by D. Normile, Sep 29, 2020 in Science AAAS
China’s surprise pledge last week to cut its net carbon emissions to zero within 40 years has reignited hopes of limiting global climate change to tolerable levels. The country is the world’s largest producer of carbon dioxide (CO2), accounting for 28% of global emissions, and its move may inspire other countries to follow suit. But observers warn that China faces daunting challenges in reaching its goals. Kicking its coal habit will be particularly hard.
“We aim to have CO2 emissions peak before 2030 and achieve carbon neutrality before 2060,” Chinese President Xi Jinping told the United Nations General Assembly via a video link on 22 September. That’s “a very significant and encouraging announcement,” says Josep Canadell, an earth system scientist at Australia’s Commonwealth Scientific and Industrial Research Organisation. He says the new targets “won’t likely let us to stop at 1.5° Celsius [of global warming],” the preferred target set in the 2015 Paris agreement. “But below 2° might still be consistent with [Xi’s] announcement.” China’s commitment also “ratchets up pressure on other major emitters” to set more ambitious targets “while further isolating the Trump administration in its climate myopia,” Vance Wagner of Energy Foundation China wrote in a piece published online by the nonprofit China Dialogue.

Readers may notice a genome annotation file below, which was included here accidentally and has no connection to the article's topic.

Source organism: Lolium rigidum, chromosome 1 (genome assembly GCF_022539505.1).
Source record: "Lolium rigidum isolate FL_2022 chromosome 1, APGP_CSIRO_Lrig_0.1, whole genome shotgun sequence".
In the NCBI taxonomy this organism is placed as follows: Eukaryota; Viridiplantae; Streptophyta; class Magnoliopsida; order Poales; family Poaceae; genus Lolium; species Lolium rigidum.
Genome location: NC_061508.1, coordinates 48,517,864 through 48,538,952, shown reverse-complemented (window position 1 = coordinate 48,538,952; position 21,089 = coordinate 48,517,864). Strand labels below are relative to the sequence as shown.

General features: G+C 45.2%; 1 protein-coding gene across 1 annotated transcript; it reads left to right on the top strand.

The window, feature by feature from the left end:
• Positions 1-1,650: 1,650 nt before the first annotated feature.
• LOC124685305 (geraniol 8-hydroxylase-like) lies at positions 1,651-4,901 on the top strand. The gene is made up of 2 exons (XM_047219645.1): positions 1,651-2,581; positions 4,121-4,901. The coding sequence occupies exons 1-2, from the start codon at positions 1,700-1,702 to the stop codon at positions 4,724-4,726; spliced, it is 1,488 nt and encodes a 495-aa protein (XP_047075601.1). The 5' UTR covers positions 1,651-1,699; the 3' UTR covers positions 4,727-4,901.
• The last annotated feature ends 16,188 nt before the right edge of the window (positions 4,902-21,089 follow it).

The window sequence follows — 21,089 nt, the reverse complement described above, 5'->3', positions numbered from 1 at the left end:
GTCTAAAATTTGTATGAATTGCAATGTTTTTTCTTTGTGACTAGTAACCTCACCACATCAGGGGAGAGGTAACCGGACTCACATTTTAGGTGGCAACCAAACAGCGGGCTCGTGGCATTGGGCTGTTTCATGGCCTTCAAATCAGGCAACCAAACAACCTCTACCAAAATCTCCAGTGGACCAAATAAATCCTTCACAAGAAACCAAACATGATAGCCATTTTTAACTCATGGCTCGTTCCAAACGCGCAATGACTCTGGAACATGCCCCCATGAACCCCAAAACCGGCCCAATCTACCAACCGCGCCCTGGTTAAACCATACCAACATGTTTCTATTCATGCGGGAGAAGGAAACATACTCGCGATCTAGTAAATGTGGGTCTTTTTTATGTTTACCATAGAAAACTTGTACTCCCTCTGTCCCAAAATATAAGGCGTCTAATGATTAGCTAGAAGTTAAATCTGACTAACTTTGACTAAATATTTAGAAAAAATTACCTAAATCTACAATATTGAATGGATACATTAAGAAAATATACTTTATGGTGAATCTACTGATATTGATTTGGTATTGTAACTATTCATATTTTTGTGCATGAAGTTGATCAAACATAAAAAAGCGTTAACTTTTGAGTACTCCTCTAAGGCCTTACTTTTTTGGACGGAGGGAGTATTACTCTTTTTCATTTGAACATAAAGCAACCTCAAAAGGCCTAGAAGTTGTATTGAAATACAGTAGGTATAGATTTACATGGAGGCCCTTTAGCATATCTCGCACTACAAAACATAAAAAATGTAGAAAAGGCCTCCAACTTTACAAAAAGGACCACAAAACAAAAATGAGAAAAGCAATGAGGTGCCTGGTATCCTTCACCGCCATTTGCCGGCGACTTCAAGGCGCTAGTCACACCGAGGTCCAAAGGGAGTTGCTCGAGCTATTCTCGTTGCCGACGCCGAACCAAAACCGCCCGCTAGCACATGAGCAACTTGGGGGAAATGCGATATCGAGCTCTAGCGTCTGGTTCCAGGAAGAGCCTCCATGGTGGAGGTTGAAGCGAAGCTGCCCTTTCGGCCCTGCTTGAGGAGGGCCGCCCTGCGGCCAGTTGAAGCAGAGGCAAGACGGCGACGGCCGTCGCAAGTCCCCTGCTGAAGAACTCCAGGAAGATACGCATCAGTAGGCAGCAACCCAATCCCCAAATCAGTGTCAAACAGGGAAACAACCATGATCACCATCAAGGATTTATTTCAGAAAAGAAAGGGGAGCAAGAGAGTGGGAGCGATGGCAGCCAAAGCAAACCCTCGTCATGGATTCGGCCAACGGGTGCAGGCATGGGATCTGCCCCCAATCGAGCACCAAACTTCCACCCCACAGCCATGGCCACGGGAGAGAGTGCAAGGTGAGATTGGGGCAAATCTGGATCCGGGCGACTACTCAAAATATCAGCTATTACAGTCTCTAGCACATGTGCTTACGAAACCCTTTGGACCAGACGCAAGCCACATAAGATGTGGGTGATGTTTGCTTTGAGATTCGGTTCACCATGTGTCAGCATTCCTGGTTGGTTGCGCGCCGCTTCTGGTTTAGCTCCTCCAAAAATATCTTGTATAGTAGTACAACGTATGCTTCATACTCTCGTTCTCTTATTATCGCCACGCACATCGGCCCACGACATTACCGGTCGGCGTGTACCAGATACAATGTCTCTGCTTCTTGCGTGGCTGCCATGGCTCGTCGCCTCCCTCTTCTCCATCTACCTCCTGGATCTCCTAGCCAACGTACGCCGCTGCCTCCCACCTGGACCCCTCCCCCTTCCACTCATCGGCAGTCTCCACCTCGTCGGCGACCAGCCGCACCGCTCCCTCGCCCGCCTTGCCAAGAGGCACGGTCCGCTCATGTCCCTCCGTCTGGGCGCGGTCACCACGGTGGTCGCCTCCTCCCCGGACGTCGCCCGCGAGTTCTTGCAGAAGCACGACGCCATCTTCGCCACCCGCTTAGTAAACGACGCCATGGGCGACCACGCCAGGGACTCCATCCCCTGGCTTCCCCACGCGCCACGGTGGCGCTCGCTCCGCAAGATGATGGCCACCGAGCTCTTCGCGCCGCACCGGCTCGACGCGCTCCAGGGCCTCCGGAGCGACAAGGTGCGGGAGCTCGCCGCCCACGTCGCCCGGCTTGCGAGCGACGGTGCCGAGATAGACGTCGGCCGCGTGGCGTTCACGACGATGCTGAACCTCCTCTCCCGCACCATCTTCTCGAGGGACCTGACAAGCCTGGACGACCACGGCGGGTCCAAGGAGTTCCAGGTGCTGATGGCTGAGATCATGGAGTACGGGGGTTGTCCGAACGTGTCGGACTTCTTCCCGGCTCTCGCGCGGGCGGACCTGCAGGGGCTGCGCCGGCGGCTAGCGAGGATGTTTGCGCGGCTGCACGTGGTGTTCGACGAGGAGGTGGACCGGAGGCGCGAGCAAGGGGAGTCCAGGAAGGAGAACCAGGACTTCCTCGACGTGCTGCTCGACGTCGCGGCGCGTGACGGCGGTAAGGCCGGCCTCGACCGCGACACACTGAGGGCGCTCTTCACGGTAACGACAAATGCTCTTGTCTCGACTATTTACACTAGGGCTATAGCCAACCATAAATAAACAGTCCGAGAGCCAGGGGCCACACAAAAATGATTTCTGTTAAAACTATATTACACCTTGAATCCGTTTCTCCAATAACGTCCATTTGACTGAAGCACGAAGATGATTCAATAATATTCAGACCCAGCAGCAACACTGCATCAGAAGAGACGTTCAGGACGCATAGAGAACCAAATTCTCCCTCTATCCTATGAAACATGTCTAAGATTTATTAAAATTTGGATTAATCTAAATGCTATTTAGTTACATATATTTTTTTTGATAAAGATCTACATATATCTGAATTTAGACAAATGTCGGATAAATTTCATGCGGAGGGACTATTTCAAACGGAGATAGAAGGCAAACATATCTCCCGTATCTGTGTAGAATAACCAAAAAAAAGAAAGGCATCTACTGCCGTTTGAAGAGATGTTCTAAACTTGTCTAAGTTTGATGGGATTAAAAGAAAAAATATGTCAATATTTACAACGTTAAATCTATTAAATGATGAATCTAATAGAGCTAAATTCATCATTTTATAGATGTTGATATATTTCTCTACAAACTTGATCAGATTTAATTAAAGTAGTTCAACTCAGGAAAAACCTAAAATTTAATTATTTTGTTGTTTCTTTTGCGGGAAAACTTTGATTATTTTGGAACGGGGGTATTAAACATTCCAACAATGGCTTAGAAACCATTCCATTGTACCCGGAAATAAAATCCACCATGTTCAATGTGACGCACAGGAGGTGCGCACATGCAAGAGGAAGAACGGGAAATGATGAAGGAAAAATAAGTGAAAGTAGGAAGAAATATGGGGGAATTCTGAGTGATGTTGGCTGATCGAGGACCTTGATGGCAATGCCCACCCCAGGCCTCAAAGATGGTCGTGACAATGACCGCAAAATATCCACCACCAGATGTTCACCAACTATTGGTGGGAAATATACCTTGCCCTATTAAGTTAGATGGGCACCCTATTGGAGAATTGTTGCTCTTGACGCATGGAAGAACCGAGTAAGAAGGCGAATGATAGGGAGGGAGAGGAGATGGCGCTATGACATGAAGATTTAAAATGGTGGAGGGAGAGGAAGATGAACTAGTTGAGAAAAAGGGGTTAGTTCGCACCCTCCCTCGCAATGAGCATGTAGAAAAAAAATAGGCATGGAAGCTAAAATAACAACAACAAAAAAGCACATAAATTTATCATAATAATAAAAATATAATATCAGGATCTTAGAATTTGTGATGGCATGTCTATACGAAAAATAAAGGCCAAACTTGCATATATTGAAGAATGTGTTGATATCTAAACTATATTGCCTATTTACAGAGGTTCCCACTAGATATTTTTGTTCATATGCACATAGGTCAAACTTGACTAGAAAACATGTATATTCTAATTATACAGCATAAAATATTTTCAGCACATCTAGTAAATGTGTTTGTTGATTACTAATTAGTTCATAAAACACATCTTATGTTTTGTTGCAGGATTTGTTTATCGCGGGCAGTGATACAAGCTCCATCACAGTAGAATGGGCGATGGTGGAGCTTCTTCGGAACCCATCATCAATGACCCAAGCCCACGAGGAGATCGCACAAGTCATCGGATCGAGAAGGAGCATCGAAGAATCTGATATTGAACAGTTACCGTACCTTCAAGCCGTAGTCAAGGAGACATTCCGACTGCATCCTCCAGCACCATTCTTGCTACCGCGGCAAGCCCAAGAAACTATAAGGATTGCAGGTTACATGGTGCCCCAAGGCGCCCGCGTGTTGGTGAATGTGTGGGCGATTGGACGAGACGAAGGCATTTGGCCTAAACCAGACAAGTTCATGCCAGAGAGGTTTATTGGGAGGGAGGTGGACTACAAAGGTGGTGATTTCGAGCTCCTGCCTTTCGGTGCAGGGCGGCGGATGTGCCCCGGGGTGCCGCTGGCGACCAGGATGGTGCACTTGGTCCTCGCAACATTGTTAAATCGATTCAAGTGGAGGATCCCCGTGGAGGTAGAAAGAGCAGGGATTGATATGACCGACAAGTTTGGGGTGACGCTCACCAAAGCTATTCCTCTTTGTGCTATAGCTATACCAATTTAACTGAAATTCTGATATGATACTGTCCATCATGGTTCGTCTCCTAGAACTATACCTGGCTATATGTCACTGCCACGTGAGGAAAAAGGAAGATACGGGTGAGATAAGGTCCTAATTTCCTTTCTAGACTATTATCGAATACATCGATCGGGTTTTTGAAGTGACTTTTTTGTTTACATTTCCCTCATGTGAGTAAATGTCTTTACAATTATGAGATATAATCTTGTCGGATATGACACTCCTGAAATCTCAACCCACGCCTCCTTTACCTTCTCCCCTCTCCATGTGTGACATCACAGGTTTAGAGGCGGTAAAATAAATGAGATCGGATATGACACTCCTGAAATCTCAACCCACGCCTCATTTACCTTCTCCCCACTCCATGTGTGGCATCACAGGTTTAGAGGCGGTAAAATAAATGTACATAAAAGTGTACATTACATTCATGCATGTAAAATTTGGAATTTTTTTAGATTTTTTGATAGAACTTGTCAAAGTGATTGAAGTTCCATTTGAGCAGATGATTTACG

China had previously said its CO2 emissions would peak “around” 2030, a target most analysts considered within reach. But achieving carbon neutrality before 2060 will require drastically reducing the use of fossil fuels in transportation and electricity generation and offsetting any remaining emissions through carbon capture and storage or planting forests.